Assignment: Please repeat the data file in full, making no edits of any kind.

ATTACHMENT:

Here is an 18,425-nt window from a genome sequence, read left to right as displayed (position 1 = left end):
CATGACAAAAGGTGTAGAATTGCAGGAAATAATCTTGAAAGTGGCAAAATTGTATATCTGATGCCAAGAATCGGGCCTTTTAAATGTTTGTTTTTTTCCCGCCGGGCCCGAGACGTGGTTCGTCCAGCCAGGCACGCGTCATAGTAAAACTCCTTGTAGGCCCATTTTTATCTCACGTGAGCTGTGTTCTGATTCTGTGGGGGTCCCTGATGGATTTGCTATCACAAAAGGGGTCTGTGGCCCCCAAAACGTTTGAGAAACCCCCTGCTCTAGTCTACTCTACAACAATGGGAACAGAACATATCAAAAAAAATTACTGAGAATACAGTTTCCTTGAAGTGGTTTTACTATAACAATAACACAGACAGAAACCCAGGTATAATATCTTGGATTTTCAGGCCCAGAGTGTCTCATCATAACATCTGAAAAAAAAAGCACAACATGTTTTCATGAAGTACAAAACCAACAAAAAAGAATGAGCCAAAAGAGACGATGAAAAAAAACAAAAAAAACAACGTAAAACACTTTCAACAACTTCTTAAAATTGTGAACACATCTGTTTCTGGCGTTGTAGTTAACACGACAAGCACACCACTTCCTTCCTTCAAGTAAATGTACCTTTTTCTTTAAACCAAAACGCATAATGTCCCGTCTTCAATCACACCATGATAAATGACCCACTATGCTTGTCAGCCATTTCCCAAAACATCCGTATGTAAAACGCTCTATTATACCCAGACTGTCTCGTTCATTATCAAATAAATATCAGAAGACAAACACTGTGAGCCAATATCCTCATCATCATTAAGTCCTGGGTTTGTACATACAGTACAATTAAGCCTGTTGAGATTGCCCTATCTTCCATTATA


Here is an 18,425-nt window from a genome sequence, read left to right as displayed (position 1 = left end):
CATGACAAAAGGTGTAGAATTGCAGGAAATAATCTTGAAAGTGGCAAAATTGTATATCTGATGCCAAGAATCGGGCCTTTTAAATGTTTGTTTTTTTCCCGCCGGGCCCGAGACGTGGTTCGTCCAGCCAGGCACGCGTCATAGTAAAACTCCTTGTAGGCCCATTTTTATCTCACGTGAGCTGTGTTCTGATTCTGTGGGGGTCCCTGATGGATTTGCTATCACAAAAGGGGTCTGTGGCCCCCAAAACGTTTGAGAAACCCCCTGCTCTAGTCTACTCTACAACAATGGGAACAGAACATATCAAAAAAAATTACTGAGAATACAGTTTCCTTGAAGTGGTTTTACTATAACAATAACACAGACAGAAACCCAGGTATAATATCTTGGATTTTCAGGCCCAGAGTGTCTCATCATAACATCTGAAAAAAAAAGCACAACATGTTTTCATGAAGTACAAAACCAACAAAAAAGAATGAGCCAAAAGAGACGATGAAAAAAAACAAAAAAAACAACGTAAAACACTTTCAACAACTTCTTAAAATTGTGAACACATCTGTTTCTGGCGTTGTAGTTAACACGACAAGCACACCACTTCCTTCCTTCAAGTAAATGTACCTTTTTCTTTAAACCAAAACGCATAATGTCCCGTCTTCAATCACACCATGATAAATGACCCACTATGCTTGTCAGCCATTTCCCAAAACATCCGTATGTAAAACGCTCTATTATACCCAGACTGTCTCGTTCATTATCAAATAAATATCAGAAGACAAACACTGTGAGCCAATATCCTCATCATCATTAAGTCCTGGGTTTGTACATACAGTACAATTAAGCCTGTTGAGATTGCCCTATCTTCCATTATA